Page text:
Landline program about use of native birds to make hats.

To: "" <>
Subject: Landline program about use of native birds to make hats.
From: Mark Clayton <>
Date: Mon, 29 Oct 2018 01:05:33 +0000


I did not see the program but totally agree with your comments. Several years ago I had a couple turn up at my banding site in West Wyalong with a dead echidna. When I asked what they were going to do with it and how they obtained it they said that it was a roadkill - it almost certainly - and that they were planning on making fancy "jewelry" from the spines. I told them that what they were doing was highly illegal and that if they were questioned by a ranger or police officer they would find it very difficult to prove that they had not killed the animal, and that heavy fines, and even imprisonment, could be the result of their actions. They had no idea that what they were doing was against the law.

I have also seen many people in the birding world sporting feathers of protected species in their hats. They are also surprised when I tell them that what they are doing is illegal .."but I found it on the ground .....". Again I have told them that they could be charged with possessing protected fauna or parts thereof.

I don't know if people remember several years ago but an American birder advertised on Birding-aus (I think it was) for feathers of Australian birds. He too was surprised to learn that it is illegal to possess and send feathers through the post without proper authorisation.

Have you personally contacted Landline yet and if so, do you have an email address for them or the ABC in general? This is definitely something that needs to be followed up with them.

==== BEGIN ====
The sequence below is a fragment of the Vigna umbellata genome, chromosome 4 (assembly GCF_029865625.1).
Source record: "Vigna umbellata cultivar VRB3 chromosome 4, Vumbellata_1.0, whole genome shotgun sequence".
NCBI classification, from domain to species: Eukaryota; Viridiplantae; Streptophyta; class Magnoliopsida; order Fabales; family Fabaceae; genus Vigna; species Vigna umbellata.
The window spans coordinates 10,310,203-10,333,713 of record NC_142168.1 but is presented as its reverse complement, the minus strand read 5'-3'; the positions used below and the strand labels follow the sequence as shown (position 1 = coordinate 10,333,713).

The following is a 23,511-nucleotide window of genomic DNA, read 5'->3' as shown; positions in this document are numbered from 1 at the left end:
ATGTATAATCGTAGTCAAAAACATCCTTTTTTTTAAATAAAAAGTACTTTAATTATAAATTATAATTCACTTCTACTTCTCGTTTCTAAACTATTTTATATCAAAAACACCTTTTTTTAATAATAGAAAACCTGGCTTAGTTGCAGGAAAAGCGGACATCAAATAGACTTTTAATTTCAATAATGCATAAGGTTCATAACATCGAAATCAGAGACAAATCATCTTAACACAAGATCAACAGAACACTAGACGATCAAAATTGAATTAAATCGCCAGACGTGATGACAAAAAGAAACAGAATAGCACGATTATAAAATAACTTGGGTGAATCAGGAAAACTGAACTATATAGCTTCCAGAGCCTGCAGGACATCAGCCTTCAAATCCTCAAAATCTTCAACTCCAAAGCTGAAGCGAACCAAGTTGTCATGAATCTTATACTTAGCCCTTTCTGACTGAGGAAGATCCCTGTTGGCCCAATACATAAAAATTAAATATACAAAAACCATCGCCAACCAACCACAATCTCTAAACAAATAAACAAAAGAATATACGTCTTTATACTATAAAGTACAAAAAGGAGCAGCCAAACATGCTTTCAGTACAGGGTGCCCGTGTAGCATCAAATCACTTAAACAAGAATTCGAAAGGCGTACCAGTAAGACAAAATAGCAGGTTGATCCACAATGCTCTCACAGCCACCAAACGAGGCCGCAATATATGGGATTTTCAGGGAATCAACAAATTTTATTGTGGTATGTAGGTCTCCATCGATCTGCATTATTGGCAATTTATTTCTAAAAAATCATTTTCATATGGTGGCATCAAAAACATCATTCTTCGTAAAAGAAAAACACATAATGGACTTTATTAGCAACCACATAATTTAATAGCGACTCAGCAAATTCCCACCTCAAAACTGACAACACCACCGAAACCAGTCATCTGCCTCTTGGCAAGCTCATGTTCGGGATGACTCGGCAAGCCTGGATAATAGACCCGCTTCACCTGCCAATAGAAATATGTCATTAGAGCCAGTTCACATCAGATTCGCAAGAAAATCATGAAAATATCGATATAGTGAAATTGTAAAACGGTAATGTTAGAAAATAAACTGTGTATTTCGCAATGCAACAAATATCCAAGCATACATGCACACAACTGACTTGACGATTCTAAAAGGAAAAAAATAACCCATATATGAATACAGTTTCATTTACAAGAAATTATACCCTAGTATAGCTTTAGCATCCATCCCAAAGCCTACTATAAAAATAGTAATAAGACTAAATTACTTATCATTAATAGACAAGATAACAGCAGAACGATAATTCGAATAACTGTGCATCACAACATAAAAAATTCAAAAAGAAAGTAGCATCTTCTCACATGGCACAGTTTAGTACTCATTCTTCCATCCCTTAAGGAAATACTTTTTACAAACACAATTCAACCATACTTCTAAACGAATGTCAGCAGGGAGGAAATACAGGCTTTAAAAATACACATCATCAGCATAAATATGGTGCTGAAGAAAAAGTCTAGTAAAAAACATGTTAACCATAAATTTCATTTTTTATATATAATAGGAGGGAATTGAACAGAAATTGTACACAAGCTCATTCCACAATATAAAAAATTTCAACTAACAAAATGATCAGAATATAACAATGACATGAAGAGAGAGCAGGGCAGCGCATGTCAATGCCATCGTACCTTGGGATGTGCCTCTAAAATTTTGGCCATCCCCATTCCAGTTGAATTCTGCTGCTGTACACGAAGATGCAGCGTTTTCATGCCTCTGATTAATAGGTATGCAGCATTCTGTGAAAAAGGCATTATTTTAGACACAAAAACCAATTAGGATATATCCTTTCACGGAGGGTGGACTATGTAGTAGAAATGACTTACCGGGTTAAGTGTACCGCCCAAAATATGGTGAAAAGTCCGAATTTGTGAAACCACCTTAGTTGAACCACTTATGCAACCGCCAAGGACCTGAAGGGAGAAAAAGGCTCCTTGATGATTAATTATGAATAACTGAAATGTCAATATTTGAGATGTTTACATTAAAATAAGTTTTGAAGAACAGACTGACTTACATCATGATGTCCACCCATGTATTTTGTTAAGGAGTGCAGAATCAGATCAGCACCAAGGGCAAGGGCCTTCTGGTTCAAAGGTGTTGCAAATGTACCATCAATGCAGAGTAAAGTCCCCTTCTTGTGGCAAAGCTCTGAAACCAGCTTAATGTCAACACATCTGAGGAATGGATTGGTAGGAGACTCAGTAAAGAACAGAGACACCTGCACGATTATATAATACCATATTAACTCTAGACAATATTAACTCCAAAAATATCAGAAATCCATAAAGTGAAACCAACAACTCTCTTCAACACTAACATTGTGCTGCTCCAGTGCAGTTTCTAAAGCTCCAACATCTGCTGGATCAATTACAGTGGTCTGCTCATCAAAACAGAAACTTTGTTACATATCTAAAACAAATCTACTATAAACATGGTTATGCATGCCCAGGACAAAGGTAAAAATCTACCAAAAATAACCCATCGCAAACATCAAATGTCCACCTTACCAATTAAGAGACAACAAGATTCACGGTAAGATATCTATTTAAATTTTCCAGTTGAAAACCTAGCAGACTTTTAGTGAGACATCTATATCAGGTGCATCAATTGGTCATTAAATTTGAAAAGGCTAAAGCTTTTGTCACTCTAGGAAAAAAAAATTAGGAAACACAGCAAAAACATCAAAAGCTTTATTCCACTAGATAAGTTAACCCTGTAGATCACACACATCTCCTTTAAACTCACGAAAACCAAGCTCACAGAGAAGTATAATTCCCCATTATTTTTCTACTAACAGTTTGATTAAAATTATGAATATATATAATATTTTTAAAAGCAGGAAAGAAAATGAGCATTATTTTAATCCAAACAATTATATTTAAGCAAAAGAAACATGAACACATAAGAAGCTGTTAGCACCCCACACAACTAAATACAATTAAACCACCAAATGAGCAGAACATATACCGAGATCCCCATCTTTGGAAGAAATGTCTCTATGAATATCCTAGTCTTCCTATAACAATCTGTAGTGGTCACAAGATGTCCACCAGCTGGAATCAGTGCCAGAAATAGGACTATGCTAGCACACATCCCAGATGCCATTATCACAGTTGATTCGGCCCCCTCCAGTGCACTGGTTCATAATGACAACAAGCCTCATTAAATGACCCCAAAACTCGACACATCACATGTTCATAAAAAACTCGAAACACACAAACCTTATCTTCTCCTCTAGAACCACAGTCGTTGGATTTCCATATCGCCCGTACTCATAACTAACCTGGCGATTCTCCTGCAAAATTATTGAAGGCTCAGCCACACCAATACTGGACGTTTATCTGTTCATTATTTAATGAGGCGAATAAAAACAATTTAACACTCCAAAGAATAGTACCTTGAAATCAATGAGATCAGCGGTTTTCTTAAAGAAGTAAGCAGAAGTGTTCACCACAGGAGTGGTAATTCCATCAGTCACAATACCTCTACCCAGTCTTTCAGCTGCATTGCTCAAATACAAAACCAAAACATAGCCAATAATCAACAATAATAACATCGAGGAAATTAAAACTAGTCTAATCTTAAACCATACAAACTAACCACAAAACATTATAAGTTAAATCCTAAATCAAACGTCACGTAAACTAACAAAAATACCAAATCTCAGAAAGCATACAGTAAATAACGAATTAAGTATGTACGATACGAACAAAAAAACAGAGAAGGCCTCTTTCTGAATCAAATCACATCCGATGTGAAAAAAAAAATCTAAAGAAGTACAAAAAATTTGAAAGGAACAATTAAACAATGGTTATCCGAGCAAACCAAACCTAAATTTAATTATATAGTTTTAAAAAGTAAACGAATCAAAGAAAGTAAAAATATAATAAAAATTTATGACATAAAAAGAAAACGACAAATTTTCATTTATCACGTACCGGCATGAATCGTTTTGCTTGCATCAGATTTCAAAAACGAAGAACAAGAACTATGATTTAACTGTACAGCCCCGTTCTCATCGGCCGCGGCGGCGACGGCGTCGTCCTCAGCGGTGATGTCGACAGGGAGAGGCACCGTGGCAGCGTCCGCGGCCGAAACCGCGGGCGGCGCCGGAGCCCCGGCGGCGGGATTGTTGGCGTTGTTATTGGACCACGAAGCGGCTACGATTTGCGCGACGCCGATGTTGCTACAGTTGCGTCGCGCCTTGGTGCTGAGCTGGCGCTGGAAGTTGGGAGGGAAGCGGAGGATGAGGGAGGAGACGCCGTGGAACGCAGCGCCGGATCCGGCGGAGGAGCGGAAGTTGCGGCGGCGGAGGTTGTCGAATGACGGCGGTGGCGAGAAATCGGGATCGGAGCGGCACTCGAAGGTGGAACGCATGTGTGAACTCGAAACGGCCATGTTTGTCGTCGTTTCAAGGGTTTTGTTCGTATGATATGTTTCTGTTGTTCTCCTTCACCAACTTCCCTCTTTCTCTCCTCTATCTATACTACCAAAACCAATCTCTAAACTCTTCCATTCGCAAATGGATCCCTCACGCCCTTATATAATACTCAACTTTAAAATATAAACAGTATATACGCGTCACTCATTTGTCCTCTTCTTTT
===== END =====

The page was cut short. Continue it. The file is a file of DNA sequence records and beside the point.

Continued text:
On 29/10/2018 11:44 AM, Philip Veerman wrote:

Yesterday I happened to see this item on ABC Landline somewhat supportive or praising of this lady who is making a business of making hats, using feathers of native (and some domestic) birds. She is in Broome WA. It is presented as a hard luck story of a lady who has made good of herself. This is seriously concerning. It was the awful trade in, particularly Egret breeding plumage, decades ago, that lead to mass slaughter of these birds at their breeding colonies. Now we have this promotion of using feathers of many species in hats again. As I watched it I could identify most of the birds species used, (I consider myself particularly adept in identifying feathers) but will decline to type out a list here as a first approach. Some are mentioned by the narration (correctly or not). For example it refers to a “road killed owl” when the feathers shown at that point are clearly no owl, they are from a Pheasant Coucal, there is Red-tailed Black-Cockatoo, Brown Goshawk, Kookaburra, Bustard and many other species included, though the bulk appear to be Guineafowl and various raptors and parrots. It is hinted at that the birds are mostly road kill or just sent in by whoever to this lady to make into hats. What is clearly concerning is that provenance is in most cases unknown and unprovable. Especially if this becomes a commercial enterprise – I guess it already is. It is my understanding that whilst state laws may differ, in general it is illegal to possess without a permit, any feathers of native birds and certainly to trade in them. What is worse is if this starts off a bigger trend. We need to take action against that possibility. It sure is easy to kill birds to collect feathers if there is money in it and claim it to be road kill. I am disturbed that Landline presented this program without having instead advised this lady that what she is doing is almost certainly illegal. And I reckon most of us would find it highly unethical, if not just grotesque. Maybe readers would like to take up this issue with Landline. I wonder whether anyone has contact with the wildlife authorities in Western Australia to take up this case.


Philip Veerman

24 Castley Circuit

Kambah  ACT  2902






<Prev in Thread] Current Thread [Next in Thread>

The University of NSW School of Computer and Engineering takes no responsibility for the contents of this archive. It is purely a compilation of material sent by many people to the Canberra Ornithologists Group mailing list. It has not been checked for accuracy nor its content verified in any way. If you wish to get material removed from the archive or have other queries about the list contact David McDonald, list manager, phone (02) 6231 8904 or email . If you can not contact David McDonald e-mail Andrew Taylor at this address: andrewt@cse.unsw.EDU.AU